I’ve never been much of a graphic novel fan, mainly because I prefer to have an author’s words ignite my imagination. That said, I thoroughly enjoyed the new collaboration by Mexico’s most highly regarded crime novelist, Paco Ignacio Taibo II, and the illustrator Eko.
Pancho Villa Takes Zacatecas (published by Restless Books in an English translation by Nina Arazoza) celebrates so many things Mexican. For one, the 100th anniversary of the Battle of Zacatecas—the bloodiest engagement of the Mexican Revolution—which took place on June 23, 1914.
Under the leadership of General Francisco “Pancho” Villa, the insurgent División del Norte fought the federal troops of President Victoriano Huerta. By routing Huerta’s army and taking the city’s strategic railroad junction, the revolutionaries forced Huerta’s resignation. Afterward, the Division of the North proceeded to Mexico City to meet Emiliano Zapata’s troops coming from the south. Villa’s victory was soon memorialized in the Mexican corrido, “La toma de zacatecas” (listen here).
Paco Ignacio Taibo’s minimal text deploys a fictional character, Colonel Montejo, loosely based on a historical figure, to tell the story of Villa’s famous victory. In the U.S., Pancho Villa is remembered as the “bandit” who shot up and burned Columbus, New Mexico, killing eighteen people, which prompted President Wilson to send General John J. Pershing and 5000 troops into Chihuahua in pursuit. But in Mexico Villa is a revered revolutionary leader.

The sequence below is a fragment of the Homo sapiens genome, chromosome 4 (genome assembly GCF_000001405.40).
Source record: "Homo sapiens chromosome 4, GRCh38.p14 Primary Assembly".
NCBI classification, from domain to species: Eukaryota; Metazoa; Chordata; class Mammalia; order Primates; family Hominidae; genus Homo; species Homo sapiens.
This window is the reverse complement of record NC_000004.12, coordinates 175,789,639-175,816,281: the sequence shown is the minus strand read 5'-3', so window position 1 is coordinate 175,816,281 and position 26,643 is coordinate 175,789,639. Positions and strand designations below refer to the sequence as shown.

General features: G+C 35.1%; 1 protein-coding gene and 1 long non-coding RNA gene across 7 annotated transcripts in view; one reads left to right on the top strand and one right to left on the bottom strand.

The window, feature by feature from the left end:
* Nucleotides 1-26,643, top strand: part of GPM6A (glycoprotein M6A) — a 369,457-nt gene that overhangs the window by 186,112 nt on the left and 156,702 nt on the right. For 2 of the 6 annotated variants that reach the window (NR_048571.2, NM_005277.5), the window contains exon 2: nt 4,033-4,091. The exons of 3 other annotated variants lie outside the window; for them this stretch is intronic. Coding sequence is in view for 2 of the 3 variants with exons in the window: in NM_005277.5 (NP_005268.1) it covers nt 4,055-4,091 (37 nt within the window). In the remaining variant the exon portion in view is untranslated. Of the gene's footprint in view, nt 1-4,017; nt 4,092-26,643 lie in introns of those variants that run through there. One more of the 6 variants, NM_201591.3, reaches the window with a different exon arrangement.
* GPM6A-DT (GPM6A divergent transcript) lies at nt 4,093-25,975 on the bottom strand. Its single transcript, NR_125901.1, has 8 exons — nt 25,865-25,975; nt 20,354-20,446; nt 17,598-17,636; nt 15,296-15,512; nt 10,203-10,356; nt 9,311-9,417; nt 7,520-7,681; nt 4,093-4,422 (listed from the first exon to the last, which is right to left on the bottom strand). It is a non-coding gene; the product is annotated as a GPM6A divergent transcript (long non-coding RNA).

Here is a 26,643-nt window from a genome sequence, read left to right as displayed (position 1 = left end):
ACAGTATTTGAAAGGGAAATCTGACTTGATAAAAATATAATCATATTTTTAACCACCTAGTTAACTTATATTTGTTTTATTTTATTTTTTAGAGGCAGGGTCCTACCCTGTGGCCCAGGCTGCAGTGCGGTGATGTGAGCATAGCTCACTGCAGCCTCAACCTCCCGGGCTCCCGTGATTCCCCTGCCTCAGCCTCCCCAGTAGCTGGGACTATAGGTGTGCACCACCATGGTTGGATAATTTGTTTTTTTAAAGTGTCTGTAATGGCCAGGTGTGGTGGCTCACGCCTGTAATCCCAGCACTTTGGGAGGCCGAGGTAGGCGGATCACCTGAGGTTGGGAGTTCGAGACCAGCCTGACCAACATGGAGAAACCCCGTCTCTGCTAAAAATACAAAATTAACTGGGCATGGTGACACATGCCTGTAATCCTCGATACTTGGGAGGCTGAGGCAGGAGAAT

The illustrations by Eko are the most impressive aspect of this novel. I was unfamiliar with this Mexican artist, but it turns out he has done work for the New York Times, Frankfurter Allgemeine Zeitung, and other newspapers. Here, his inspiration comes from the great Mexican caricaturist, José Guadeloupe Posada. Posada used Day of the Dead calaveras to lampoon the political corruption at the height of the dictatorship of Porfirio Díaz and during the chaos that followed in the days of the revolution.
In an interview published by Restless Books, Eko says: “Posada to me is the first urban artist, a guerrilla for art. His work is made for the streets and the people. He uses the cheapest paper and makes his prints everyday with gossip, murders, and political criticism. Posada is the teacher of Banksy, Shepard Fairey, and all those new artists. But Posada is different because he worked to the limit, in the middle of a war.”
In Eko’s style there is also a nod to the great muralists of the Mexican Revolution: Orozco, Siqueiros, and Rivera, as can be seen in the page below.
I was somewhat apprehensive buying a graphic novel as an eBook. On an old Kindle the illustrations are okay, but on an iPad they come through crisply, and the ability to enlarge them makes it even easier to admire their many fine details.